Do You Doula?

The plan is to give birth.

My therapist made another recommendation. It’s called a doula. I have never heard of such a thing. They are unlicensed, unregulated labor and delivery coaches.

Kara arrives at my house at three o’clock p.m. She is about five feet ten inches, has blazing red hair, and a huge bosom on which might as well hang a flashing neon sign that reads “GOT MILK?” The sun is beaming in through the huge Victorian paned windows, and I ask Kara to have a seat in the living room. I lumber into an overstuffed, burnt orange chair and summon Buddy to sit with me. I think about offering Kara tea, but I am so sick of tea.

“Make yourself comfortable,” I start. Although Kara is already on the chaise section of the sofa with her feet propped atop a pillow. Which one of us is pregnant, I wonder?

“I know very little about doulas. I’m single, and all of my family is on the East coast, so I may need a little help. My mother plans to be here a few days before my due date, but obviously I can’t assume that the baby will be on time. So, what do you do?”

“Doulas provide support and attend to your emotional needs through labor and child birth.”

“Kind of like a surrogate husband?” I press.

“I prefer to say I am there to mother the mother.”

“I don’t really care for another husband or another mother. What I do need is a ride to the hospital. So, do you do that?”

“When you feel the labor coming on, you’ll call me. I will come over right away.”

Kara moves her feet from the pillow, turns to face me and leans in as if she is about to tell me something terribly important.

“We will drink tea and take walks. We will do everything we can to keep you comfortable and advance the labor process as far as possible.”

“Drink tea?” I ask incredulously.

“Hospitals jump to medical intervention too quickly. They want to get you in and out as fast as they can. You know, ‘drive-thru deliveries’?”

Now she is almost whispering, “if we go too early and they think things aren’t moving fast enough, they will give you Pitocin. Do you know what that is?”


“No,” I say.

“Pig semen.”

Buddy had quite enough. He jumps off my lap and I hear the back and forth sway of the doggy door in the kitchen.

“Did you say pig semen?”

“Yes. That’s why we want to keep you out of the hospital until you are ready to deliver. We’ll try visualization, aromatherapy, and massage. Many couples have sexual intercourse to move the labor along because semen does enhance the contractions. Nipple stimulation can also help, but it’s a big time-commitment. We are probably talking about three one-hour sessions of nipple manipulation each day.”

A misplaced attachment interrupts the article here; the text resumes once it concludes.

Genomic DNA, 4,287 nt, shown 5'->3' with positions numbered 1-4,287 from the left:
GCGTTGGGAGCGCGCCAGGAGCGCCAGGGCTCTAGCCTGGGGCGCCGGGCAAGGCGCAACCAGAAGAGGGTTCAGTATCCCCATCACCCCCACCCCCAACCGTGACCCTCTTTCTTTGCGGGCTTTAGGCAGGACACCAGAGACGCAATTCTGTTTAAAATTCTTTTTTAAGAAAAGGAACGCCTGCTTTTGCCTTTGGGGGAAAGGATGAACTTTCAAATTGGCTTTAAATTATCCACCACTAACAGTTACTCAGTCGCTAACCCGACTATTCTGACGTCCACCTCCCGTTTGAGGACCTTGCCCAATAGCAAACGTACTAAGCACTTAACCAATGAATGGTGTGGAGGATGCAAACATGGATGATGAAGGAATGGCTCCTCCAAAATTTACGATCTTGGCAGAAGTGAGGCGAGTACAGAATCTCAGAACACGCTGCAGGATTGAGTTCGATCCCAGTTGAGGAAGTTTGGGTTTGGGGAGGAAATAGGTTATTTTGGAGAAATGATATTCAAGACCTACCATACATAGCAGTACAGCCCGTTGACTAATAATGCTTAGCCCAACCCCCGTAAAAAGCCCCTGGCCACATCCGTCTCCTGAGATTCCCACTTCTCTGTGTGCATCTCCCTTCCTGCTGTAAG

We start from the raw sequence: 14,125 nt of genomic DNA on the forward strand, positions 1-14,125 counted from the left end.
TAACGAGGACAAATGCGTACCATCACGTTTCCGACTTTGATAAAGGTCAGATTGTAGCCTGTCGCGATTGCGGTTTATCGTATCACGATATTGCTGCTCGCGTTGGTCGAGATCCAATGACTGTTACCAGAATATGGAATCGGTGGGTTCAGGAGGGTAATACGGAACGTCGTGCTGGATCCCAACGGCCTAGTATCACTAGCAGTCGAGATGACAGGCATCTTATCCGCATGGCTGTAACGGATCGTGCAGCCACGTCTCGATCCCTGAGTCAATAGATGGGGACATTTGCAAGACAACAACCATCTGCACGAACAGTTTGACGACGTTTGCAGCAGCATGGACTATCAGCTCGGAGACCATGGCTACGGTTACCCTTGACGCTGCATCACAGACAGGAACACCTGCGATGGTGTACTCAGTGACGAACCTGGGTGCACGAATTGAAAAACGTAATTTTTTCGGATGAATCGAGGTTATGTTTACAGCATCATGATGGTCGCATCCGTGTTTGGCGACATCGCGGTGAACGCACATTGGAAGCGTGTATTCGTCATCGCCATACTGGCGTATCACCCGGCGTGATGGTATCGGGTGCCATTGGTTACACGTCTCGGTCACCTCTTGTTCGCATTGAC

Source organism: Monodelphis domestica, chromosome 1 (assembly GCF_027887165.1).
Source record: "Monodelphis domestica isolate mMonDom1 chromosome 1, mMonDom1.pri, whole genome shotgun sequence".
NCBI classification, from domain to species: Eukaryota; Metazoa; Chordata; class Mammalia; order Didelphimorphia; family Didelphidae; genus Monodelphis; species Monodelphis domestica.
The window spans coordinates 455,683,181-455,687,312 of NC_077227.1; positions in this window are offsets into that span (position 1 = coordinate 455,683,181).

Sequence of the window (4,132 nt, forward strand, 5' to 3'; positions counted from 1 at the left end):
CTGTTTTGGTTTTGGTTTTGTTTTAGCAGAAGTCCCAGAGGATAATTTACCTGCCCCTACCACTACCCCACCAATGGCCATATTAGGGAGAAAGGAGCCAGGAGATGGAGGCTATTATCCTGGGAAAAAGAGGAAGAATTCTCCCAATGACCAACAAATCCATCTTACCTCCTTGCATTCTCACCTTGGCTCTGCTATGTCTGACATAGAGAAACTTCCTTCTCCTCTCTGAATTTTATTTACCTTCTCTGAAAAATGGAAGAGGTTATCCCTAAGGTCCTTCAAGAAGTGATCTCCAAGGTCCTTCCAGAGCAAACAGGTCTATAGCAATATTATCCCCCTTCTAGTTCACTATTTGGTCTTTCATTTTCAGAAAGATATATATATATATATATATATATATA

I couldn’t believe my ears. Didn’t she hear the part about me being single and not wanting another husband? I hadn’t had sex since the day the baby was conceived. It’s pretty clear where that got me. And who was going to lick my nipples? Buddy?

“What I really need to know,” I press, “is if you will give me a ride to the hospital. I called my doctor’s office and they told me I shouldn’t drive myself.”

Kara scoots to the end of the couch, sits on the corner cushion and looks at me intently.

“Let’s talk about your birth plan. Do you have one?”


“Birth plan? Yes, I plan to get the baby out of my body.”

“What kinds of things have you done to prepare?”

“I signed up for three different Lamaze classes, but I haven’t been able to make it. I was going to go with a friend of mine, but she suddenly had to go to Costa Rica for a mosaic tile installation. It’s kind of a long story. Actually, it’s not, she just wanted and really needed to go.”

I feel Kara’s eyes fall on me with sympathy. She tucks her hair behind her ears.

“The first thing we should do is work on a birth plan together. I’ll bring you some books and videos. You need to understand the risks associated with episiotomies and c-sections. We will do everything we can to avoid these. If you plan for a natural birth, I can support you and we will make sure you keep control over your delivery. Your body will remain whole.”

Kara carries on with her list of important things for me to know. She thinks I can control this? Or, perhaps more to the point, that she can? Here I have to add that I bought my first copy of Our Bodies Our Selves when I was sixteen. My second year of college, I took a course entitled female physiology and gynecology. I had a Teaching Assistant who hosted a self-examination party at her house. When I was eighteen, I sat in a circle with a group of other women and a pile of plastic speculums and hand mirrors. I did a gynecologic self-exam. I have seen my own cervix. It’s not that I don’t know what goes on down there. It’s just that this time, and under these circumstances, I am totally unable to hear it; emotionally and intellectually, totally unable. I have to leave it to American obstetrics. It has to be out of my hands.